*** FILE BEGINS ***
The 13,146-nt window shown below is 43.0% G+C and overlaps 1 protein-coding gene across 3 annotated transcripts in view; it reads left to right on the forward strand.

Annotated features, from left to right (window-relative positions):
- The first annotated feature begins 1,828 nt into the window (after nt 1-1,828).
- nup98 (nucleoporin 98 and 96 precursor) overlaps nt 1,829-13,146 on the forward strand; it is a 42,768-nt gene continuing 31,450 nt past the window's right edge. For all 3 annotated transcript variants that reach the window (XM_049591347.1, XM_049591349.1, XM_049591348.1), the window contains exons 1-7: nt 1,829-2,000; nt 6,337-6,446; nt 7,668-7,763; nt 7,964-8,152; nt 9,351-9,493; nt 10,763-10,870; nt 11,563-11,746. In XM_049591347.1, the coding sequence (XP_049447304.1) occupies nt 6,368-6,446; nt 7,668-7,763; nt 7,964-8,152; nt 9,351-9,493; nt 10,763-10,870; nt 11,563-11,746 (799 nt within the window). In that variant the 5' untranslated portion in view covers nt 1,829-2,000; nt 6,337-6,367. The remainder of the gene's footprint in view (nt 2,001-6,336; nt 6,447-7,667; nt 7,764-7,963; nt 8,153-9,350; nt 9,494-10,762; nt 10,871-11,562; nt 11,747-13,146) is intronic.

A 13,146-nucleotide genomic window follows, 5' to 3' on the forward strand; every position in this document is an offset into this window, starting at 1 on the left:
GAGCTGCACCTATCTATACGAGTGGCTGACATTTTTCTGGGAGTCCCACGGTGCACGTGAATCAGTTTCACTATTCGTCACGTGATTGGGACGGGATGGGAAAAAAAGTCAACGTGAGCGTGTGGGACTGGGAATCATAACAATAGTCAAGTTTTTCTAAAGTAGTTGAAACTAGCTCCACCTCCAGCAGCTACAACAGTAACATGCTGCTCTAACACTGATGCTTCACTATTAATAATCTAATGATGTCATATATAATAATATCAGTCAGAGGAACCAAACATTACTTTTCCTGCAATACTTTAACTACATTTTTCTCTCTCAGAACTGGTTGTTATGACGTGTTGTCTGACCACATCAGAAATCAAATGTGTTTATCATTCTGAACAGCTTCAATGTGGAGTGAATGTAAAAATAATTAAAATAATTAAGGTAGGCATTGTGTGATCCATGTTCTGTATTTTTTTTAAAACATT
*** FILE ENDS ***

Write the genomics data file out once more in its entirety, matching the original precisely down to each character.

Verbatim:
The 13,146-nt window shown below is 43.0% G+C and overlaps 1 protein-coding gene across 3 annotated transcripts in view; it reads left to right on the forward strand.

Annotated features, from left to right (window-relative positions):
- The first annotated feature begins 1,828 nt into the window (after nt 1-1,828).
- nup98 (nucleoporin 98 and 96 precursor) overlaps nt 1,829-13,146 on the forward strand; it is a 42,768-nt gene continuing 31,450 nt past the window's right edge. For all 3 annotated transcript variants that reach the window (XM_049591347.1, XM_049591349.1, XM_049591348.1), the window contains exons 1-7: nt 1,829-2,000; nt 6,337-6,446; nt 7,668-7,763; nt 7,964-8,152; nt 9,351-9,493; nt 10,763-10,870; nt 11,563-11,746. In XM_049591347.1, the coding sequence (XP_049447304.1) occupies nt 6,368-6,446; nt 7,668-7,763; nt 7,964-8,152; nt 9,351-9,493; nt 10,763-10,870; nt 11,563-11,746 (799 nt within the window). In that variant the 5' untranslated portion in view covers nt 1,829-2,000; nt 6,337-6,367. The remainder of the gene's footprint in view (nt 2,001-6,336; nt 6,447-7,667; nt 7,764-7,963; nt 8,153-9,350; nt 9,494-10,762; nt 10,871-11,562; nt 11,747-13,146) is intronic.

A 13,146-nucleotide genomic window follows, 5' to 3' on the forward strand; every position in this document is an offset into this window, starting at 1 on the left:
GAGCTGCACCTATCTATACGAGTGGCTGACATTTTTCTGGGAGTCCCACGGTGCACGTGAATCAGTTTCACTATTCGTCACGTGATTGGGACGGGATGGGAAAAAAAGTCAACGTGAGCGTGTGGGACTGGGAATCATAACAATAGTCAAGTTTTTCTAAAGTAGTTGAAACTAGCTCCACCTCCAGCAGCTACAACAGTAACATGCTGCTCTAACACTGATGCTTCACTATTAATAATCTAATGATGTCATATATAATAATATCAGTCAGAGGAACCAAACATTACTTTTCCTGCAATACTTTAACTACATTTTTCTCTCTCAGAACTGGTTGTTATGACGTGTTGTCTGACCACATCAGAAATCAAATGTGTTTATCATTCTGAACAGCTTCAATGTGGAGTGAATGTAAAAATAATTAAAATAATTAAGGTAGGCATTGTGTGATCCATGTTCTGTATTTTTTTTAAAACATT